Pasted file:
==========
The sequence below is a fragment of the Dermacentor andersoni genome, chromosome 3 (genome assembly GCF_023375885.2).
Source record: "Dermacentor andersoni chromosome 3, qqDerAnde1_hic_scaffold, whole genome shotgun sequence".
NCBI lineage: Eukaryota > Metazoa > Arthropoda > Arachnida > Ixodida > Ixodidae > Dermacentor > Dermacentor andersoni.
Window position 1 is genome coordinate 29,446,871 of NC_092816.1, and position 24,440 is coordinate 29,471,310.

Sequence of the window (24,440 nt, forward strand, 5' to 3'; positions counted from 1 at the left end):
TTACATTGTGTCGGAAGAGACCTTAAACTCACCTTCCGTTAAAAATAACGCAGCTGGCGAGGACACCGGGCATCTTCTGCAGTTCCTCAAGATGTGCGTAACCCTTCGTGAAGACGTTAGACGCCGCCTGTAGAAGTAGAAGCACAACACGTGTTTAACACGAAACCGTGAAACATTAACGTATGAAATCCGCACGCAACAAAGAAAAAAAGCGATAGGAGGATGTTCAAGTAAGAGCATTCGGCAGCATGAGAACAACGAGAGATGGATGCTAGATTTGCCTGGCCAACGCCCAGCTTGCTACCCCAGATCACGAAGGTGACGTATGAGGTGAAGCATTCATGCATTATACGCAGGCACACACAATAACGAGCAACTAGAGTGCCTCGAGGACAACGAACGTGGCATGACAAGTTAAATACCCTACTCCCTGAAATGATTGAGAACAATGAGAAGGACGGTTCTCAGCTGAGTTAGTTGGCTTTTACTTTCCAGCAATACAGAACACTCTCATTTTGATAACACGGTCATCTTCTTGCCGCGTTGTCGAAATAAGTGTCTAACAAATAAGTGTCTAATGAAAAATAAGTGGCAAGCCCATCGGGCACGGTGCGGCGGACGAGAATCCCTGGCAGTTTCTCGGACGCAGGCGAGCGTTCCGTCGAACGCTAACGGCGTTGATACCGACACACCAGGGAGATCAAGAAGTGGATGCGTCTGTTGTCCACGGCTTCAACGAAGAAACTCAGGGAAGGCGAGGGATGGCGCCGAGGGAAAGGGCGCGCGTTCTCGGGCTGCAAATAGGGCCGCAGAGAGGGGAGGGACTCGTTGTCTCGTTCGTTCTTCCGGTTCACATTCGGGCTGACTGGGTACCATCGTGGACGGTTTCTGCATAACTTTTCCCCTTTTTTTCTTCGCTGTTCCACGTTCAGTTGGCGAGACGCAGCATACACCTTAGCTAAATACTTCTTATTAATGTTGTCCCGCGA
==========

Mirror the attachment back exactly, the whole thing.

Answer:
The sequence below is a fragment of the Dermacentor andersoni genome, chromosome 3 (genome assembly GCF_023375885.2).
Source record: "Dermacentor andersoni chromosome 3, qqDerAnde1_hic_scaffold, whole genome shotgun sequence".
NCBI lineage: Eukaryota > Metazoa > Arthropoda > Arachnida > Ixodida > Ixodidae > Dermacentor > Dermacentor andersoni.
Window position 1 is genome coordinate 29,446,871 of NC_092816.1, and position 24,440 is coordinate 29,471,310.

Sequence of the window (24,440 nt, forward strand, 5' to 3'; positions counted from 1 at the left end):
TTACATTGTGTCGGAAGAGACCTTAAACTCACCTTCCGTTAAAAATAACGCAGCTGGCGAGGACACCGGGCATCTTCTGCAGTTCCTCAAGATGTGCGTAACCCTTCGTGAAGACGTTAGACGCCGCCTGTAGAAGTAGAAGCACAACACGTGTTTAACACGAAACCGTGAAACATTAACGTATGAAATCCGCACGCAACAAAGAAAAAAAGCGATAGGAGGATGTTCAAGTAAGAGCATTCGGCAGCATGAGAACAACGAGAGATGGATGCTAGATTTGCCTGGCCAACGCCCAGCTTGCTACCCCAGATCACGAAGGTGACGTATGAGGTGAAGCATTCATGCATTATACGCAGGCACACACAATAACGAGCAACTAGAGTGCCTCGAGGACAACGAACGTGGCATGACAAGTTAAATACCCTACTCCCTGAAATGATTGAGAACAATGAGAAGGACGGTTCTCAGCTGAGTTAGTTGGCTTTTACTTTCCAGCAATACAGAACACTCTCATTTTGATAACACGGTCATCTTCTTGCCGCGTTGTCGAAATAAGTGTCTAACAAATAAGTGTCTAATGAAAAATAAGTGGCAAGCCCATCGGGCACGGTGCGGCGGACGAGAATCCCTGGCAGTTTCTCGGACGCAGGCGAGCGTTCCGTCGAACGCTAACGGCGTTGATACCGACACACCAGGGAGATCAAGAAGTGGATGCGTCTGTTGTCCACGGCTTCAACGAAGAAACTCAGGGAAGGCGAGGGATGGCGCCGAGGGAAAGGGCGCGCGTTCTCGGGCTGCAAATAGGGCCGCAGAGAGGGGAGGGACTCGTTGTCTCGTTCGTTCTTCCGGTTCACATTCGGGCTGACTGGGTACCATCGTGGACGGTTTCTGCATAACTTTTCCCCTTTTTTTCTTCGCTGTTCCACGTTCAGTTGGCGAGACGCAGCATACACCTTAGCTAAATACTTCTTATTAATGTTGTCCCGCGA